A week is a long time in politics. From Crikey last Wednesday:

I recommend still keeping Julia Gillard’s words in your memory bank. At the very least, the developments in the affair of the member for Dobell since that statement was made provide evidence that our Prime Minister lacks political nous.

Australia’s two speeds. Evidence this morning from the Australian Bureau of Statistics of the nation’s two speed economy. Building and construction activity is growing in the mining development states of Western Australia, Queensland and South Australia and falling elsewhere but for Canberra.

An international problem. The difficulties created by different growth rates in different areas are not unique to Australia. The United States has them with collapsing housing prices making it difficult to lure workers from where they have no job to parts of the country where they might find one. In Europe, Germany and much of the continent’s north have been growing while the “olive countries” of the south struggle with the problem of a strong Euro currency.

And now it seems that the north versus south is even dividing one of the olives. Umberto Bossi, the leader of the Northern League whose support keeps Silvio Berlusconi as Italian Prime Minister, has told his supporters to prepare for the creation of “Padania” — an independent state in the wealthy north that would stretch from the Alps to the River Po and incorporate Lombardy, Piedmont, the Veneto and other regions.

London’s Daily Telegraph reports:

During appearances at political rallies in the north of the country, Mr Bossi said “the Italian system is condemned to death” and said the only solution was an independent Padania.

He appeared at the rallies flanked by League supporters dressed in medieval knights’ chain mail and helmets – the party takes its inspiration from a confederation of Celtic tribes who united to fight an invasion force led by Frederick Barbarossa 800 years ago.

The prime minister took the unusual step of issuing a public rebuke to his erstwhile ally.

“I am sorry, but this time I cannot agree with my friend Umberto Bossi. I am deeply convinced that Italy will always exist,” he said in a statement.

He said that Italy’s north and south shared a “common history and a common destiny”.

The shrimp on the treadmill. Opposition politicians love nothing better than finding an apparent waste of government money on academic research so the shrimp on a treadmill experiments at the College of Charleston’s Grice Marine Laboratory have been turned by Republican Senator Tom Coburn (R-OK)  into something of an internet sensation. He used it as his prime example as, says National Public Radio, he “blasted the National Science Foundation, a major government funder of research, saying it squandered taxpayer money on questionable science projects.”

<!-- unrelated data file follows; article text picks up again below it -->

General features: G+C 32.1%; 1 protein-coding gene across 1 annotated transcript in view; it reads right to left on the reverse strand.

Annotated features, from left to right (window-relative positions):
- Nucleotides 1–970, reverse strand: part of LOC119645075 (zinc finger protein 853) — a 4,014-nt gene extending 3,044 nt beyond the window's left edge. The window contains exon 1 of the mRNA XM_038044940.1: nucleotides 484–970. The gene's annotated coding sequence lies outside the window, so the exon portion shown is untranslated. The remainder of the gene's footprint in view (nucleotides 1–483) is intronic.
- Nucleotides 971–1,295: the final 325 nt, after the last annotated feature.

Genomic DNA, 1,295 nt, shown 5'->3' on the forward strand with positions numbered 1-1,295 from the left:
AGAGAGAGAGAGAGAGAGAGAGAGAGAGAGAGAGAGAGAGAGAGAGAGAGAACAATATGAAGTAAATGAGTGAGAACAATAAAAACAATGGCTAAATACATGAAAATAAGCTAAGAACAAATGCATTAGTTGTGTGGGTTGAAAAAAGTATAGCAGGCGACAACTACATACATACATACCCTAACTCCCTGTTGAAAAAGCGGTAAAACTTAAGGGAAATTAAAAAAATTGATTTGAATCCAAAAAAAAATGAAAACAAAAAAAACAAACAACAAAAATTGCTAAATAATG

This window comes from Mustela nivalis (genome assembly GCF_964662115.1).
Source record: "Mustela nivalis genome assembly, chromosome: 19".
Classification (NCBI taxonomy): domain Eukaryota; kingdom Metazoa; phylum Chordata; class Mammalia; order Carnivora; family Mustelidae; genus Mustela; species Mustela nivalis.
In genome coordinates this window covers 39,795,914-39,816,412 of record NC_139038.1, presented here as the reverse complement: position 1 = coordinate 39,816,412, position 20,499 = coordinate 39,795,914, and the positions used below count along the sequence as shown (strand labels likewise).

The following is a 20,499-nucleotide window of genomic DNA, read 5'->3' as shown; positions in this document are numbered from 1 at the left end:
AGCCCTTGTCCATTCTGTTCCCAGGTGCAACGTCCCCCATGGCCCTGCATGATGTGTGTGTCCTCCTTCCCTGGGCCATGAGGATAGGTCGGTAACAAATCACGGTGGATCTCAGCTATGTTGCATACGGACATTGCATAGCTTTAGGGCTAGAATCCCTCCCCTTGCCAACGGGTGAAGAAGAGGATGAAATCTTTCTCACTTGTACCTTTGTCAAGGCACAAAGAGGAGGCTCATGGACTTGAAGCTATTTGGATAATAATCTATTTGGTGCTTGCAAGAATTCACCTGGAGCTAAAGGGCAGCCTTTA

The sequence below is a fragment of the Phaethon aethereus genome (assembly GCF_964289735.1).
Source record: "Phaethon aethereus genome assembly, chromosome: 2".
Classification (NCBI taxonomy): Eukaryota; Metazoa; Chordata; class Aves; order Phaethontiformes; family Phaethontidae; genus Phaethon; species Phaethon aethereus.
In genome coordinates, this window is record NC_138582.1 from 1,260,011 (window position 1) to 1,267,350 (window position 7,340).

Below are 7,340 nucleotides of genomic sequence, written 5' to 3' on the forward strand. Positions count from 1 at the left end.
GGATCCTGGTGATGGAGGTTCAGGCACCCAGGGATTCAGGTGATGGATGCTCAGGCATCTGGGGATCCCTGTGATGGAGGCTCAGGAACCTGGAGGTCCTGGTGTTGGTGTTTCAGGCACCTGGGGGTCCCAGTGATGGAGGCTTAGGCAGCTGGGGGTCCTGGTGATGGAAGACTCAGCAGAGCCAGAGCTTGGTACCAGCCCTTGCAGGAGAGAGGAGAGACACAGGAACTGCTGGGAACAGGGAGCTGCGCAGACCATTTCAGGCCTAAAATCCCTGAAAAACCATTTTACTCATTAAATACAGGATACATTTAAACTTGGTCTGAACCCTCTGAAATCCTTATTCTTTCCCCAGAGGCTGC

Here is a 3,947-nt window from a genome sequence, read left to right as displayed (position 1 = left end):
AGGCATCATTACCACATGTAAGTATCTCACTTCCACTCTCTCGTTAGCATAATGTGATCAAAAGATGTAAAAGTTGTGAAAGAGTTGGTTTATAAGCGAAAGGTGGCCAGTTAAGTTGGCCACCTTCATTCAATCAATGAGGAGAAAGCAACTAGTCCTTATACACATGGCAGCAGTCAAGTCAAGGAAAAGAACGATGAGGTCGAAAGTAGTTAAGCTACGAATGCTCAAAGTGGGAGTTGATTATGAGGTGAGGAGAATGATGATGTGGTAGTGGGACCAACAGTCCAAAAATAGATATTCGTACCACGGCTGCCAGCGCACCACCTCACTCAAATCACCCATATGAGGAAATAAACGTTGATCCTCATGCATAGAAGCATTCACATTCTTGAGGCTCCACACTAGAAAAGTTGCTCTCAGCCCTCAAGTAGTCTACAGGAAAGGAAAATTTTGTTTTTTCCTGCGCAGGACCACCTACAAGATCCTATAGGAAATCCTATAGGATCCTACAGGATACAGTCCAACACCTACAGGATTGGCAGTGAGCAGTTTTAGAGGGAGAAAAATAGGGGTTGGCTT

NPR gives the other side of the story and explains the purpose of the experiment was to measure how shrimp respond to changes in water quality. The researcher, biologist Lou Burnett, defending his work,  says the first treadmill was built by a colleague from scraps and was basically free, and the second was fancier and cost about $1,000. The senator’s report was misleading, says Burnett, “and it suggests that much money was spent on seeing how long a shrimp can run on a treadmill, which was totally out of context.”

And now for an important historical discovery. Perhaps the next spending controversy will centre on the scientists who have just reported in the prestigious Proceedings of the National Academy of Sciences of the United States of America that they have discovered the origins of the wonderful yeast that gives lager its distinctive flavour.

The article, Microbe domestication and the identification of the wild genetic stock of lager-brewing yeast gives the credit to some round, orange-colored galls that infect beech trees in Patagonia. No answer has yet been provided as to how the yeast that can ferment at the lower temperatures that produce lager arrived in Europe back in the 16th century.

The ABC a late entrant. The Australian Broadcasting Commission has entered the contest with the NT News and the Cairns Post to become the crocodile news journal of record.

A crocodile named after Moamar Gaddafi may be given a new name to spare its life after Libyan rebels stormed Tripoli.

News out of Libya has worried keepers at the Hamat Gader crocodile farm on the Israeli-occupied Golan Heights.

They fear the fall of the Libyan strongman could spell a sticky end for their own Gaddafi — a three-metre giant who weighs 230 kilograms.

In 2004, another of their crocodiles, called Yasser Arafat, died just weeks after the veteran Palestinian leader passed away in a Paris hospital, farm spokeswoman Meital Dana said.

“He died at the end of 2004, just a few weeks afterwards,” she said, confirming a story first reported in Israel’s Maariv newspaper.

Park officials are now looking into a new name in the hope it will spare Gaddafi the same fate, she said.

Peter Fray

Get your first 12 weeks of Crikey for $12.

Without subscribers, Crikey can’t do what it does. Fortunately, our support base is growing.

Every day, Crikey aims to bring new and challenging insights into politics, business, national affairs, media and society. We lift up the rocks that other news media largely ignore. Without your support, more of those rocks – and the secrets beneath them — will remain lodged in the dirt.

Join today and get your first 12 weeks of Crikey for just $12.


Peter Fray
Editor-in-chief of Crikey